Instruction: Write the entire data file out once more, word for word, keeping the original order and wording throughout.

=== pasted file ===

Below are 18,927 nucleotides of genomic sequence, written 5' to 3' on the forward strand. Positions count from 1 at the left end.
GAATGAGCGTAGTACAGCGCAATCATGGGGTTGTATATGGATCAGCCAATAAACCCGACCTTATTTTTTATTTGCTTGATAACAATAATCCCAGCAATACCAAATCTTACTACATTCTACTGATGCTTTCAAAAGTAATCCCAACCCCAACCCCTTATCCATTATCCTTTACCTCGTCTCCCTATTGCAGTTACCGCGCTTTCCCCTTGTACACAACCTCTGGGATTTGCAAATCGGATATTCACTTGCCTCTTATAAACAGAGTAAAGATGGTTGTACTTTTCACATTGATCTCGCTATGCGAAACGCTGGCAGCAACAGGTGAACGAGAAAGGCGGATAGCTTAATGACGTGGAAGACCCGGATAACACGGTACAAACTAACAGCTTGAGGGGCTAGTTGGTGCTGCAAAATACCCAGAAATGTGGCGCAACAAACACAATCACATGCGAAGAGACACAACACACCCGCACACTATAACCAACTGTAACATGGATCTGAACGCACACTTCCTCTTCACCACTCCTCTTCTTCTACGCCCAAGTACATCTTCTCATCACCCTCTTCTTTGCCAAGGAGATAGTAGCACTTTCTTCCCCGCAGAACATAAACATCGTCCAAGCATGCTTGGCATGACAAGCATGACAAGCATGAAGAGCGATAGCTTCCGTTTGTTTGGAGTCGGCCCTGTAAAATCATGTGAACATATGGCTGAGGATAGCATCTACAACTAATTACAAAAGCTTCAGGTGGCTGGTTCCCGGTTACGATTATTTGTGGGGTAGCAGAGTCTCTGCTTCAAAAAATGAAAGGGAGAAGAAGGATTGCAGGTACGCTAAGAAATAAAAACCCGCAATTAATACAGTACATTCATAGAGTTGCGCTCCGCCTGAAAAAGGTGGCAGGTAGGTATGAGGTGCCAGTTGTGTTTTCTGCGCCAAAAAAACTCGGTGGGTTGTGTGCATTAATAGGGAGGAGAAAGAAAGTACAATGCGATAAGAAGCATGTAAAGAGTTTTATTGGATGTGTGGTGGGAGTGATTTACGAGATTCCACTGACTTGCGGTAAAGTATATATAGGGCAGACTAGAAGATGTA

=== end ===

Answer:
Below are 18,927 nucleotides of genomic sequence, written 5' to 3' on the forward strand. Positions count from 1 at the left end.
GAATGAGCGTAGTACAGCGCAATCATGGGGTTGTATATGGATCAGCCAATAAACCCGACCTTATTTTTTATTTGCTTGATAACAATAATCCCAGCAATACCAAATCTTACTACATTCTACTGATGCTTTCAAAAGTAATCCCAACCCCAACCCCTTATCCATTATCCTTTACCTCGTCTCCCTATTGCAGTTACCGCGCTTTCCCCTTGTACACAACCTCTGGGATTTGCAAATCGGATATTCACTTGCCTCTTATAAACAGAGTAAAGATGGTTGTACTTTTCACATTGATCTCGCTATGCGAAACGCTGGCAGCAACAGGTGAACGAGAAAGGCGGATAGCTTAATGACGTGGAAGACCCGGATAACACGGTACAAACTAACAGCTTGAGGGGCTAGTTGGTGCTGCAAAATACCCAGAAATGTGGCGCAACAAACACAATCACATGCGAAGAGACACAACACACCCGCACACTATAACCAACTGTAACATGGATCTGAACGCACACTTCCTCTTCACCACTCCTCTTCTTCTACGCCCAAGTACATCTTCTCATCACCCTCTTCTTTGCCAAGGAGATAGTAGCACTTTCTTCCCCGCAGAACATAAACATCGTCCAAGCATGCTTGGCATGACAAGCATGACAAGCATGAAGAGCGATAGCTTCCGTTTGTTTGGAGTCGGCCCTGTAAAATCATGTGAACATATGGCTGAGGATAGCATCTACAACTAATTACAAAAGCTTCAGGTGGCTGGTTCCCGGTTACGATTATTTGTGGGGTAGCAGAGTCTCTGCTTCAAAAAATGAAAGGGAGAAGAAGGATTGCAGGTACGCTAAGAAATAAAAACCCGCAATTAATACAGTACATTCATAGAGTTGCGCTCCGCCTGAAAAAGGTGGCAGGTAGGTATGAGGTGCCAGTTGTGTTTTCTGCGCCAAAAAAACTCGGTGGGTTGTGTGCATTAATAGGGAGGAGAAAGAAAGTACAATGCGATAAGAAGCATGTAAAGAGTTTTATTGGATGTGTGGTGGGAGTGATTTACGAGATTCCACTGACTTGCGGTAAAGTATATATAGGGCAGACTAGAAGATGTA